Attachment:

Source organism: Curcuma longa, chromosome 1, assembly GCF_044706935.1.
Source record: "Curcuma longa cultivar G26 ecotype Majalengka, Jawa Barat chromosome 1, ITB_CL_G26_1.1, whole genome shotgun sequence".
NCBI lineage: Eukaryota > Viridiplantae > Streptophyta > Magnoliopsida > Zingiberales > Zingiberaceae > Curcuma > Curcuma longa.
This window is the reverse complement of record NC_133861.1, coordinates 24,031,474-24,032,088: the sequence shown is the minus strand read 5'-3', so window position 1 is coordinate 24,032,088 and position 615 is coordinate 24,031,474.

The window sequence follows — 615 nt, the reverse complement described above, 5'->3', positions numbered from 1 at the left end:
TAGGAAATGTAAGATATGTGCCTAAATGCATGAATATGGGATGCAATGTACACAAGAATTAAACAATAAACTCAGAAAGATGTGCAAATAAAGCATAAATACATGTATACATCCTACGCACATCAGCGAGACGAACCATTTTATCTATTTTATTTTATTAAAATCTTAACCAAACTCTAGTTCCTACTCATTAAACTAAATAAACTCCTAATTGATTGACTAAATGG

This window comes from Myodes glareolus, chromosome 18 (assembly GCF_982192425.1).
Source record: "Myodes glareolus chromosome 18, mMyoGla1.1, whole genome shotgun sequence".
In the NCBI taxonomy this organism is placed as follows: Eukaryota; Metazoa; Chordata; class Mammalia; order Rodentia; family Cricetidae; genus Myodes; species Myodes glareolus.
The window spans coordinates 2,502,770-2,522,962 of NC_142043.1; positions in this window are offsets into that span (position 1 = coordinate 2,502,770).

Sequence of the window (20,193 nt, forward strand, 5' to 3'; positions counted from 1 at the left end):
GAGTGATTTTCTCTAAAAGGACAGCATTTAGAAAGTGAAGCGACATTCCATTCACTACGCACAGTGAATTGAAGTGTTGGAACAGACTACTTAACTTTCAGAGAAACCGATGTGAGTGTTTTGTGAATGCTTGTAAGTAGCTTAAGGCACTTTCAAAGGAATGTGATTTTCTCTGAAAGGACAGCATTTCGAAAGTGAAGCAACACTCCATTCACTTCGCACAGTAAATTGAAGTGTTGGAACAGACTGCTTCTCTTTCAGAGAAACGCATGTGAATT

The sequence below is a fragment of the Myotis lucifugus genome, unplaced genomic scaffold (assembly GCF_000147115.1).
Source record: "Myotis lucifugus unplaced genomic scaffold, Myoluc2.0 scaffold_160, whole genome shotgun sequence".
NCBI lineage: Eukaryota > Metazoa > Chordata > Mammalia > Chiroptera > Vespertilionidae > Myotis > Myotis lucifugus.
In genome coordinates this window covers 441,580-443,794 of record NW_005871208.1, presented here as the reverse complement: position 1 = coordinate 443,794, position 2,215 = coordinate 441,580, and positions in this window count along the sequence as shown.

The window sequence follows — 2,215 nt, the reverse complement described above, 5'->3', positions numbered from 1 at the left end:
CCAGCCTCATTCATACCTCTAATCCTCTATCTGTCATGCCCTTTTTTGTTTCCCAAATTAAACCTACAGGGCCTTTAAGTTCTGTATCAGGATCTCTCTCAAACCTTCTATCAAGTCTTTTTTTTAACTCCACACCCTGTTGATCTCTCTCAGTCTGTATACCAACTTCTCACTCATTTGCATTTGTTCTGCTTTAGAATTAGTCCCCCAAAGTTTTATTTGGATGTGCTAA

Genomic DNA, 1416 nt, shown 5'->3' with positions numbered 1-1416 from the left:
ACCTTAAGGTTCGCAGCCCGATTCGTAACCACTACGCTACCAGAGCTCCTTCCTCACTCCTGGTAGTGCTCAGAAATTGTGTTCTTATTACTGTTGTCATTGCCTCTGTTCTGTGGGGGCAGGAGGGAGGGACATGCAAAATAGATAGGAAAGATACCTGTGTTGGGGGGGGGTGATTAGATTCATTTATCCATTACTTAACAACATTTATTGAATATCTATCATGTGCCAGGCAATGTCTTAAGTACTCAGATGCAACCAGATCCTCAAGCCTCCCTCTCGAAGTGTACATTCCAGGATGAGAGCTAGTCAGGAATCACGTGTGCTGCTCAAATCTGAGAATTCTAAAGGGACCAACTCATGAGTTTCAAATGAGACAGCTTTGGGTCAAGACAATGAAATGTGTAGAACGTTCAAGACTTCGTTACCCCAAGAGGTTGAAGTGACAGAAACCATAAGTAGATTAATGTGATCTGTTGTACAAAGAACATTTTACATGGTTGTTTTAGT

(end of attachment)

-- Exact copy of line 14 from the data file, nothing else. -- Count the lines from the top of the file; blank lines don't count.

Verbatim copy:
Source record: "Myotis lucifugus unplaced genomic scaffold, Myoluc2.0 scaffold_160, whole genome shotgun sequence".